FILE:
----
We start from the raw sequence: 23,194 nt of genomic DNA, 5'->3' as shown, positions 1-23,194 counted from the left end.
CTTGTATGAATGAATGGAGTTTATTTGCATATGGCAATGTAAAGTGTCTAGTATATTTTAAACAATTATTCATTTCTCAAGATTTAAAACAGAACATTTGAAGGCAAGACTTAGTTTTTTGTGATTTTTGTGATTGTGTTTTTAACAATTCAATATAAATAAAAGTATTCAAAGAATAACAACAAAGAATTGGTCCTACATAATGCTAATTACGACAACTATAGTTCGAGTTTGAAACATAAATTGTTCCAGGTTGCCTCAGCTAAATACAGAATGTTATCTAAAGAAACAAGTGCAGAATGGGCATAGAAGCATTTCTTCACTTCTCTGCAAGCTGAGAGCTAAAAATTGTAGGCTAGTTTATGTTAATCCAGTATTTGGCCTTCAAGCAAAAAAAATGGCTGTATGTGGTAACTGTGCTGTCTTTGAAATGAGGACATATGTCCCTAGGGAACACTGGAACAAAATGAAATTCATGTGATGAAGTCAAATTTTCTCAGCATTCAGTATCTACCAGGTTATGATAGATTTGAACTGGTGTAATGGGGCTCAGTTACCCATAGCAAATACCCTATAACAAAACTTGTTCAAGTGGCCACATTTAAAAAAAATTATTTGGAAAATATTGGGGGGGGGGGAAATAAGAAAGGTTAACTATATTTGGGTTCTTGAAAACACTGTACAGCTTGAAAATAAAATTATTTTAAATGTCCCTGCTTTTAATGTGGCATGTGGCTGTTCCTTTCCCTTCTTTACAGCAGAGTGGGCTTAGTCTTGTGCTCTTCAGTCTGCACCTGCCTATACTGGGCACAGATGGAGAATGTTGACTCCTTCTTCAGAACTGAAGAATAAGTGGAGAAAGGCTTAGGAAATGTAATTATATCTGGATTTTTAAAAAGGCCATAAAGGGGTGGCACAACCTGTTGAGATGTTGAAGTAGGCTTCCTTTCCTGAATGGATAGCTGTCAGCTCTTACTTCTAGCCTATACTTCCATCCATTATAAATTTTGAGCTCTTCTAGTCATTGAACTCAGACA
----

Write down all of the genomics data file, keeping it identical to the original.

We start from the raw sequence: 23,194 nt of genomic DNA, 5'->3' as shown, positions 1-23,194 counted from the left end.
CTTGTATGAATGAATGGAGTTTATTTGCATATGGCAATGTAAAGTGTCTAGTATATTTTAAACAATTATTCATTTCTCAAGATTTAAAACAGAACATTTGAAGGCAAGACTTAGTTTTTTGTGATTTTTGTGATTGTGTTTTTAACAATTCAATATAAATAAAAGTATTCAAAGAATAACAACAAAGAATTGGTCCTACATAATGCTAATTACGACAACTATAGTTCGAGTTTGAAACATAAATTGTTCCAGGTTGCCTCAGCTAAATACAGAATGTTATCTAAAGAAACAAGTGCAGAATGGGCATAGAAGCATTTCTTCACTTCTCTGCAAGCTGAGAGCTAAAAATTGTAGGCTAGTTTATGTTAATCCAGTATTTGGCCTTCAAGCAAAAAAAATGGCTGTATGTGGTAACTGTGCTGTCTTTGAAATGAGGACATATGTCCCTAGGGAACACTGGAACAAAATGAAATTCATGTGATGAAGTCAAATTTTCTCAGCATTCAGTATCTACCAGGTTATGATAGATTTGAACTGGTGTAATGGGGCTCAGTTACCCATAGCAAATACCCTATAACAAAACTTGTTCAAGTGGCCACATTTAAAAAAAATTATTTGGAAAATATTGGGGGGGGGGGAAATAAGAAAGGTTAACTATATTTGGGTTCTTGAAAACACTGTACAGCTTGAAAATAAAATTATTTTAAATGTCCCTGCTTTTAATGTGGCATGTGGCTGTTCCTTTCCCTTCTTTACAGCAGAGTGGGCTTAGTCTTGTGCTCTTCAGTCTGCACCTGCCTATACTGGGCACAGATGGAGAATGTTGACTCCTTCTTCAGAACTGAAGAATAAGTGGAGAAAGGCTTAGGAAATGTAATTATATCTGGATTTTTAAAAAGGCCATAAAGGGGTGGCACAACCTGTTGAGATGTTGAAGTAGGCTTCCTTTCCTGAATGGATAGCTGTCAGCTCTTACTTCTAGCCTATACTTCCATCCATTATAAATTTTGAGCTCTTCTAGTCATTGAACTCAGACA